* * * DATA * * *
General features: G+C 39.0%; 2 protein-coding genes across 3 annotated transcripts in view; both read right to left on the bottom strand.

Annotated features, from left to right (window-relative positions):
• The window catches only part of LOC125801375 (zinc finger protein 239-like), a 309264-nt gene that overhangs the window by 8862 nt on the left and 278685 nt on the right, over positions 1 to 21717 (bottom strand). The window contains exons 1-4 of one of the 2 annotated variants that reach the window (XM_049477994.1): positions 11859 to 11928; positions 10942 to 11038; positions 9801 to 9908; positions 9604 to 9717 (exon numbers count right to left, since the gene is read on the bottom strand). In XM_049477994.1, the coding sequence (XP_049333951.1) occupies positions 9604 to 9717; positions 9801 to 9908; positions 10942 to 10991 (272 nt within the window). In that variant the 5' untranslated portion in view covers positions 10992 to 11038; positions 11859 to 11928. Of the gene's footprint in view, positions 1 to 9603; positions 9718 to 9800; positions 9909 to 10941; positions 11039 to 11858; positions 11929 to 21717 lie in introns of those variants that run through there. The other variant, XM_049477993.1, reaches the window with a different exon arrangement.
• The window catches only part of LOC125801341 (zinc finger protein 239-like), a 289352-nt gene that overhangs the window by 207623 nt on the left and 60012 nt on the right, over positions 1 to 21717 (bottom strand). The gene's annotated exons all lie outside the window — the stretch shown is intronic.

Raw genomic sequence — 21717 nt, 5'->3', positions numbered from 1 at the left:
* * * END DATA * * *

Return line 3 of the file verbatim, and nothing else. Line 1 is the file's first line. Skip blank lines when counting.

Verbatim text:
• The window catches only part of LOC125801375 (zinc finger protein 239-like), a 309264-nt gene that overhangs the window by 8862 nt on the left and 278685 nt on the right, over positions 1 to 21717 (bottom strand). The window contains exons 1-4 of one of the 2 annotated variants that reach the window (XM_049477994.1): positions 11859 to 11928; positions 10942 to 11038; positions 9801 to 9908; positions 9604 to 9717 (exon numbers count right to left, since the gene is read on the bottom strand). In XM_049477994.1, the coding sequence (XP_049333951.1) occupies positions 9604 to 9717; positions 9801 to 9908; positions 10942 to 10991 (272 nt within the window). In that variant the 5' untranslated portion in view covers positions 10992 to 11038; positions 11859 to 11928. Of the gene's footprint in view, positions 1 to 9603; positions 9718 to 9800; positions 9909 to 10941; positions 11039 to 11858; positions 11929 to 21717 lie in introns of those variants that run through there. The other variant, XM_049477993.1, reaches the window with a different exon arrangement.